United States District Court, E.D. Virginia, Richmond Division
HANNAH LAUCK, UNITED STATES DISTRICT JUDGE
a federal inmate proceeding with counsel, submitted this
motion under 28 U.S.C. § 2255 to vacate, set aside, or
correct his sentence. Petitioner asserted that, in light of
the Supreme Court's recent decision in Johnson v.
United States, 135 S.Ct. 2551 (2015),  his enhanced
sentence under the United States Sentencing Guidelines
("USSG") as a career offender and for firearms
offenses is unconstitutional. "Recently, the
Supreme Court concluded that the Guidelines are not subject
to a vagueness challenge under the Due Process Clause....
[and that] Johnson's vagueness holding does not
apply to the residual clause in [USSG] § 4B
1.2(a)(2)." United States v. Lee, 855 F.3d 244,
246-47 (4th Cir. 2017) (citation omitted). Thus,
Petitioner's claim lacks merit. Accordingly, the
Government's Motion to Dismiss (ECF No. 42) will be
GRANTED. The § 2255 Motion (ECF No. 36) will be DENIED.
The action will be DISMISSED. A certificate of appealabilty
will be DENIED.
appropriate Order shall issue.
 As the Supreme Court has
[u]nder the Armed Career Criminal Act
["ACCA"] ¶ 1984, a defendant convicted of
being a felon in possession of a firearm faces more severe
punishment if he has three or more previous convictions for a
"violent felony, " a term defined to include any
felony that "involves conduct that presents a
serious potential risk of physical injury to
Johnson, 135 S.Ct. at 2555 (emphasis added)
(quoting 18 U.S.C. § 924(e)(2)(B)). This part of the
definition of violent felony "ha[s] come to be known as
the Act's residual clause." Id. at 2556.
The Johnson Court held "that imposing an
increased sentence under the residual clause of the [ACCA]
violates the Constitution's guarantee of due
process." Id. at 2563.
 Under USSG § 4B1.1, a defendant
is subject to an enhanced sentence if he has two or more
prior felony offenses for either a controlled substance
offense or a crime of violence. Under the version of §
4B 1.2(a) used at Petitioner's May 2015 sentencing, a
"crime of violence" was defined as:
[A]ny offense under federal or state law, punishable
by imprisonment for a term exceeding one year, that-
(1) has as an element the use, attempted use, or
threatened use of physical force against the person of
(2) is burglary of a dwelling, arson, or extortion,
involves use of explosives, or otherwise involves conduct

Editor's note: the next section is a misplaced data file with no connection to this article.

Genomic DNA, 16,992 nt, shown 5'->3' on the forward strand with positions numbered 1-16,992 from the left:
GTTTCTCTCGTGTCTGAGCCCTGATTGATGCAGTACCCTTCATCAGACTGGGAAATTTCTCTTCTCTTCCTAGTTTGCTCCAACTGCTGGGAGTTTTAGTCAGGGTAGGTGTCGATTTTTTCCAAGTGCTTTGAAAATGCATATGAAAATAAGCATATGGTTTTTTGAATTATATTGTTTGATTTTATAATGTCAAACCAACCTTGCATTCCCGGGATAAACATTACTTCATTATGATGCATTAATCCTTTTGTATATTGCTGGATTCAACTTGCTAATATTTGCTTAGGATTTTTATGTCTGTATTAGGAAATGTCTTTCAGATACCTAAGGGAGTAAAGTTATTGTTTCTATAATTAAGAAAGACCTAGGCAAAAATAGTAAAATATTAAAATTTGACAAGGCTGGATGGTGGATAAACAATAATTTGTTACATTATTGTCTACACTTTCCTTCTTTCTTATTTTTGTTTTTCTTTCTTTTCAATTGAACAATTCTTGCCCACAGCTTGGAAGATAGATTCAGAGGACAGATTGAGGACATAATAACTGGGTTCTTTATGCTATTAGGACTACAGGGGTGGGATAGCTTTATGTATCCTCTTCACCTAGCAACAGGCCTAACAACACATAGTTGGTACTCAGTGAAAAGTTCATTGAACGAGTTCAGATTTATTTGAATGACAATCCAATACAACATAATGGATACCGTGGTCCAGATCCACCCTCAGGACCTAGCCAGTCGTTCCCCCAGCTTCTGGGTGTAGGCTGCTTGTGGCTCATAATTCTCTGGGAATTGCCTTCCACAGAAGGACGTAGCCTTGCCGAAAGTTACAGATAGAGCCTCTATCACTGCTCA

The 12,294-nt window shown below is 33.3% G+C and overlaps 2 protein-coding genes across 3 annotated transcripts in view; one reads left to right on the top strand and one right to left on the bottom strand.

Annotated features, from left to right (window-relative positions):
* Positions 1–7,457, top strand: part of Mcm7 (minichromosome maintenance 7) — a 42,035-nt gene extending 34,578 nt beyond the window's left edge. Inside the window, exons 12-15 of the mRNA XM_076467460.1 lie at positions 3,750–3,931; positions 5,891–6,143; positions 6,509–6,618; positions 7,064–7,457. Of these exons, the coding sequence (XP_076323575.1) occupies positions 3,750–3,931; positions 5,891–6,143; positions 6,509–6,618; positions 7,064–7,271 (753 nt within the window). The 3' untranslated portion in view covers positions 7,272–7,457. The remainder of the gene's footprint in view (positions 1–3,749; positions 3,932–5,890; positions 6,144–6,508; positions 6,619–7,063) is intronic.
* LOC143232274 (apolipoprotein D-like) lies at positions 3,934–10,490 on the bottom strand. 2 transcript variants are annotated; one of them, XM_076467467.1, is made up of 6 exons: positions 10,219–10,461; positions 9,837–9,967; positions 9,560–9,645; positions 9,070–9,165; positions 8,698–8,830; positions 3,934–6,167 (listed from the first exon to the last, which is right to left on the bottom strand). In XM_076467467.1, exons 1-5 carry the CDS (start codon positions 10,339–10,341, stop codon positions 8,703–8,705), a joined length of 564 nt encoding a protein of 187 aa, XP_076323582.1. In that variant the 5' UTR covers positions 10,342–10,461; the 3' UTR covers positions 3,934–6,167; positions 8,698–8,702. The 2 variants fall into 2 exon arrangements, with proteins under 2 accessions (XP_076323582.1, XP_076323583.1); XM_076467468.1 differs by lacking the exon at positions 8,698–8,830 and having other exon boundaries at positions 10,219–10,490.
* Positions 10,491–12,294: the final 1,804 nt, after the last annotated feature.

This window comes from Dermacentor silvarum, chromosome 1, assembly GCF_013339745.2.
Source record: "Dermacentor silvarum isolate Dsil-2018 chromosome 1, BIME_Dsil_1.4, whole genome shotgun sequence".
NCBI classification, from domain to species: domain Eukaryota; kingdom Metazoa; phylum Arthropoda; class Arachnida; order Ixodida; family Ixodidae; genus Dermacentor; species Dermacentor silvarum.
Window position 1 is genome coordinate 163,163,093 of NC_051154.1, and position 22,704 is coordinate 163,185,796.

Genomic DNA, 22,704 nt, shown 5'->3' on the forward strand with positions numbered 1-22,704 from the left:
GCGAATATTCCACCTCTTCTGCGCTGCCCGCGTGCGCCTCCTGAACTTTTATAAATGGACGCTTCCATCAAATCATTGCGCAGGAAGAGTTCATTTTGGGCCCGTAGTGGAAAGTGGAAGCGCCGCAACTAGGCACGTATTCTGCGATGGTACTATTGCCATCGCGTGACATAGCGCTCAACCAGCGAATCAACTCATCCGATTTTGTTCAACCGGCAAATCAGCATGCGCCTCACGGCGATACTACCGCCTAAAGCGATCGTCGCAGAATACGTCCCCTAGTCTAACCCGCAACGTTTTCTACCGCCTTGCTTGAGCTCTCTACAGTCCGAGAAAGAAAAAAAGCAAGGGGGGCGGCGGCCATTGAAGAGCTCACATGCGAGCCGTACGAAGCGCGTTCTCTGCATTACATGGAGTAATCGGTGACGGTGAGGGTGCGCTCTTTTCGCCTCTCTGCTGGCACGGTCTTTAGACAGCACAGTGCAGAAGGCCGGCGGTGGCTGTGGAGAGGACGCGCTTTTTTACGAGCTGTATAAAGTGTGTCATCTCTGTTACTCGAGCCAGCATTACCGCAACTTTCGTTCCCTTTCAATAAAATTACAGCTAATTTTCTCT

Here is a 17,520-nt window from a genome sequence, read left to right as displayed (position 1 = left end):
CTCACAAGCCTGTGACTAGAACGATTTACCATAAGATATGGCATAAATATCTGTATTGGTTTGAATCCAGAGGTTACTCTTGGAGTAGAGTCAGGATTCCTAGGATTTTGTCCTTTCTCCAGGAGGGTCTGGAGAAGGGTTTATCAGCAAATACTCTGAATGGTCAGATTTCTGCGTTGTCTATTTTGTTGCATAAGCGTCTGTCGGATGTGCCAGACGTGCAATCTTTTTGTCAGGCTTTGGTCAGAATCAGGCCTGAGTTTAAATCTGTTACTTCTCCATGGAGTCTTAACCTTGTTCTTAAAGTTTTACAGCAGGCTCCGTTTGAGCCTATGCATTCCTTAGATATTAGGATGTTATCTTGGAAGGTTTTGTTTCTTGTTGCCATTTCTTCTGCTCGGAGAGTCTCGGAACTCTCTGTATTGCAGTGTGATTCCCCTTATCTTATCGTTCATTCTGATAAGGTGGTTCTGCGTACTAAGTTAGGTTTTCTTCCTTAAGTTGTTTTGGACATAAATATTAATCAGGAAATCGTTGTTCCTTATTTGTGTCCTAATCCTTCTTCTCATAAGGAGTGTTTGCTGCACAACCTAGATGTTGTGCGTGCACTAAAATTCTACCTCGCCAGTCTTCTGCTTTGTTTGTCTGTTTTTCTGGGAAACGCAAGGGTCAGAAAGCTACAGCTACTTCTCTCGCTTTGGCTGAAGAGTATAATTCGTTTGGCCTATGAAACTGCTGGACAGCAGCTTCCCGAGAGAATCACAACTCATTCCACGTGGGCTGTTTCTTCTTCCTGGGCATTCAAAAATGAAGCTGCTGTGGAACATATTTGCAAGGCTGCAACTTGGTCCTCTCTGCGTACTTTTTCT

that presents a serious potential risk of physical injury to
United States Sentencing Guidelines Manual
§ 4B 1.2(a) (U.S. Sentencing Comm'n 2014).
Similarly, under Chapter 2 of the USSG, defendants are
assigned a base offense level for the sentencing guidelines
based upon offense conduct. Petitioner received an enhanced
base offense level of 24 under USSG § 2K2.1(a)(2)
because he "committed any part of the instant offense
subsequent to sustaining at least two felony convictions of
either a crime of violence or a controlled substance
offense." USSG § 2K2.1(a)(2) (2014). For the
purposes of this section, crime of violence "has the
meaning given that term in § 4B 1.2(a)." USSG
§ 2K2.1 cmt. n.1 (emphasis omitted). Thus, USSG §
2K2.1(a)(2) utilized the same definition for "crime of
violence" as contained in the career offender guidelines
and both mirrored ACCA's residual clause.
 Petitioner also argues that his 2009
conviction for first degree assault fails to qualify as a
crime of violence under the "force clause" or
"enumerated offenses" clause of USSG §
4B1.1(2) or under USSG § 2K2.1(a)(2). However, these
challenges to his career offender enhancement or base offense
level under the guidelines are not cognizable under 28 U.S.C.
§ 2255. See Lee, 855 F.3d at 246-47; United
States v. Foote,784 F.3d 931, 939-43 (4th Cir. 2015)
(holding that career offender designation is not a
fundamental defect that results in a complete miscarriage of
justice to warrant review of a sentence), cert,
denied,135 S.Ct. 2850 (2017); United States v.
Pregent,190 F.3d 279, 283-84 (4th Cir. 1999)